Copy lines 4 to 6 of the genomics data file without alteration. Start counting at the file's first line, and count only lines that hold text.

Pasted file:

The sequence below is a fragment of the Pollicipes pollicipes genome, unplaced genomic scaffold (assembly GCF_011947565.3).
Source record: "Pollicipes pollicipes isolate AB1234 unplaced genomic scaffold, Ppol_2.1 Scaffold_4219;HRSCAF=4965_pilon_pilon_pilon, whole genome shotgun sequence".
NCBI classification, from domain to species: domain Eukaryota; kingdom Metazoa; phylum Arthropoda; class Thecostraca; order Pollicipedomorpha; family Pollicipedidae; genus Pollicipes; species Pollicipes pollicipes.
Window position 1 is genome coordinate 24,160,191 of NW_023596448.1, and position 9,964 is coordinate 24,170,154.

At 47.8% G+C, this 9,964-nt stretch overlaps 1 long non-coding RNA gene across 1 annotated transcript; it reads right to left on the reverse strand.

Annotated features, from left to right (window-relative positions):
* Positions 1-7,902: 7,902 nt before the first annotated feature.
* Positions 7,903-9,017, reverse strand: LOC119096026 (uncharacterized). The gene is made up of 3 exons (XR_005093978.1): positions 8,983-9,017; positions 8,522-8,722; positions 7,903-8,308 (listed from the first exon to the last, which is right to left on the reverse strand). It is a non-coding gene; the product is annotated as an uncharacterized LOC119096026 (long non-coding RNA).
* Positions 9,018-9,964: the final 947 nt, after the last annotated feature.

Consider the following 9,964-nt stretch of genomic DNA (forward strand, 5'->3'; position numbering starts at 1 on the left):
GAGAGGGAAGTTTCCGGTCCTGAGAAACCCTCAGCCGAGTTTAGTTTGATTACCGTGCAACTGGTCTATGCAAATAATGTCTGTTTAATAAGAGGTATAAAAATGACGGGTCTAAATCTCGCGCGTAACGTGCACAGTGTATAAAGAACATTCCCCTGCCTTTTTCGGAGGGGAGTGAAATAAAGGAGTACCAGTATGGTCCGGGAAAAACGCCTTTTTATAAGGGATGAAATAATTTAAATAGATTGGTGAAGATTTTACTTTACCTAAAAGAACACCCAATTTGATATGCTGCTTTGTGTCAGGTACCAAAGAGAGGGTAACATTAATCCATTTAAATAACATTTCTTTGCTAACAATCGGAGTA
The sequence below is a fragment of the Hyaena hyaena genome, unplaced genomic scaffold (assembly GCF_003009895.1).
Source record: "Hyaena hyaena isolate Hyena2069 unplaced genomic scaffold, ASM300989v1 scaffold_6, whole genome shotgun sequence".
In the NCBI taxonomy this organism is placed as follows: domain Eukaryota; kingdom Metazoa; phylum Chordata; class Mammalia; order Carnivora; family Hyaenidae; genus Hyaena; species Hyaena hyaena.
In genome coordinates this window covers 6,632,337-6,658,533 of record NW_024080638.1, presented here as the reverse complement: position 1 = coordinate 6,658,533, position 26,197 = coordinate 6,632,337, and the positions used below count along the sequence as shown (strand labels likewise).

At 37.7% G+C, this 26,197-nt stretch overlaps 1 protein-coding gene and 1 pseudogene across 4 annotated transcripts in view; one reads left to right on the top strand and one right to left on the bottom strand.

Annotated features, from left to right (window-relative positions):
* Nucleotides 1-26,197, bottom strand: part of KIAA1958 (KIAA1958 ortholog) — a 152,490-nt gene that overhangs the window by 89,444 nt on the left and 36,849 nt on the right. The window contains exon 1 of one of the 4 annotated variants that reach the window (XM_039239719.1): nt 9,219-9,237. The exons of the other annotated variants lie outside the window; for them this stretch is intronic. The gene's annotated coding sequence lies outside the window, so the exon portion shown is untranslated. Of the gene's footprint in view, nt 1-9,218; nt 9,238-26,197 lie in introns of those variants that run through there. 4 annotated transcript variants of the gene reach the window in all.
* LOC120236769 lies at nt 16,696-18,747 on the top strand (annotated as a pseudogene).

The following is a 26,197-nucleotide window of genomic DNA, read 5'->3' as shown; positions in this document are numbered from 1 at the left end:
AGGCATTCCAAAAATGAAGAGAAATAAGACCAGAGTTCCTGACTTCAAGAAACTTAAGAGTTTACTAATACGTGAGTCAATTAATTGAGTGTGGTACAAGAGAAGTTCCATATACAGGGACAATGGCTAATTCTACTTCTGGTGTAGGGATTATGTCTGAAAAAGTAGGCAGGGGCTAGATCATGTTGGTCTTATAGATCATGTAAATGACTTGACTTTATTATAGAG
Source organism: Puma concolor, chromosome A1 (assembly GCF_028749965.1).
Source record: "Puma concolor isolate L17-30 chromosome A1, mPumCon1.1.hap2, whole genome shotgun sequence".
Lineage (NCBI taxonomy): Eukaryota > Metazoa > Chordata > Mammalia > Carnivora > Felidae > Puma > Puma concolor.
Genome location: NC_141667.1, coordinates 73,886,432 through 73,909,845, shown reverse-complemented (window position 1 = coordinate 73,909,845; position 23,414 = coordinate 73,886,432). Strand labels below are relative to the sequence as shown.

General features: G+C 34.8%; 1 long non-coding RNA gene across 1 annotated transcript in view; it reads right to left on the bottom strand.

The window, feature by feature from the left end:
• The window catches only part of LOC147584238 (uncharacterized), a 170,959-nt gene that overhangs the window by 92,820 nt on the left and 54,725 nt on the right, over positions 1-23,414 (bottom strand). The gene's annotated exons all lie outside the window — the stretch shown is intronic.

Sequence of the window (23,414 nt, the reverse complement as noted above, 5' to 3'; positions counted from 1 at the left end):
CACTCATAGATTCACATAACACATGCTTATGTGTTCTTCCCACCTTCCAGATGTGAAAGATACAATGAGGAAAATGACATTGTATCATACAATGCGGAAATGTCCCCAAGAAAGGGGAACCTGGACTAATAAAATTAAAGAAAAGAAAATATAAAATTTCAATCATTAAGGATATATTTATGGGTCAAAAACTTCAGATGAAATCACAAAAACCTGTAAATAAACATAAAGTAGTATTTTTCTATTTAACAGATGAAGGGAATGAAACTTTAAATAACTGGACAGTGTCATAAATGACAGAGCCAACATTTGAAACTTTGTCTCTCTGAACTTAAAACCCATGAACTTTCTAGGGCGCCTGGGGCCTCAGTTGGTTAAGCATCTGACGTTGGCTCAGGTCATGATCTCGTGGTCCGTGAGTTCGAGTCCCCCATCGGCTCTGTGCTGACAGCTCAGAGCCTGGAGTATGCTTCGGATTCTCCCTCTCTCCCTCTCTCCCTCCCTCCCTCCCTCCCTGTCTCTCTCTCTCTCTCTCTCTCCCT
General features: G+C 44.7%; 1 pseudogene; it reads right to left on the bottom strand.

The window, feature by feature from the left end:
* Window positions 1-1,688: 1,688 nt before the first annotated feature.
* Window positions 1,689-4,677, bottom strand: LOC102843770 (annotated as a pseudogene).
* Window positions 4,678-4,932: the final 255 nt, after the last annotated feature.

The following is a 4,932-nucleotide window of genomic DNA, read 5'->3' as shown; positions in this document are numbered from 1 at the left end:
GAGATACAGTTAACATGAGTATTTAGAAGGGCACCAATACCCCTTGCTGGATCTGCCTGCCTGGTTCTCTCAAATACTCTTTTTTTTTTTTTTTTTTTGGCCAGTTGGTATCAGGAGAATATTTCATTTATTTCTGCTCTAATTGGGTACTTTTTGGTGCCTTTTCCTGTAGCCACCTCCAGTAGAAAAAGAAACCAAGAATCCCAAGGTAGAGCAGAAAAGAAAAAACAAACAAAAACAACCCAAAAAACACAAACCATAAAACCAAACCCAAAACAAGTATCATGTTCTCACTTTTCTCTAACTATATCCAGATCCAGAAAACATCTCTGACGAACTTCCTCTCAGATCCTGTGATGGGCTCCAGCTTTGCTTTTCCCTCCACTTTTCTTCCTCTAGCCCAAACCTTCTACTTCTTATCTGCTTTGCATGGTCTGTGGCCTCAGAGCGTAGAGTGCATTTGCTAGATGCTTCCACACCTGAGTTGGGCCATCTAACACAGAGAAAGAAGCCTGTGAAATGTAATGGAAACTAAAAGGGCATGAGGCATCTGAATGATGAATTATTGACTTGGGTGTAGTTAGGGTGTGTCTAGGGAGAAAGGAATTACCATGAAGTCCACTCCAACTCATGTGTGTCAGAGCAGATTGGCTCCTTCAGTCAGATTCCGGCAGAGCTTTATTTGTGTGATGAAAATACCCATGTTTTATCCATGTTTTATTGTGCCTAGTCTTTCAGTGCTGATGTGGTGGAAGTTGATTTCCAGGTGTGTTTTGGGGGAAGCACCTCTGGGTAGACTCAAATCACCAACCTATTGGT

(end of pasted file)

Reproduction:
Window position 1 is genome coordinate 24,160,191 of NW_023596448.1, and position 9,964 is coordinate 24,170,154.

At 47.8% G+C, this 9,964-nt stretch overlaps 1 long non-coding RNA gene across 1 annotated transcript; it reads right to left on the reverse strand.

Annotated features, from left to right (window-relative positions):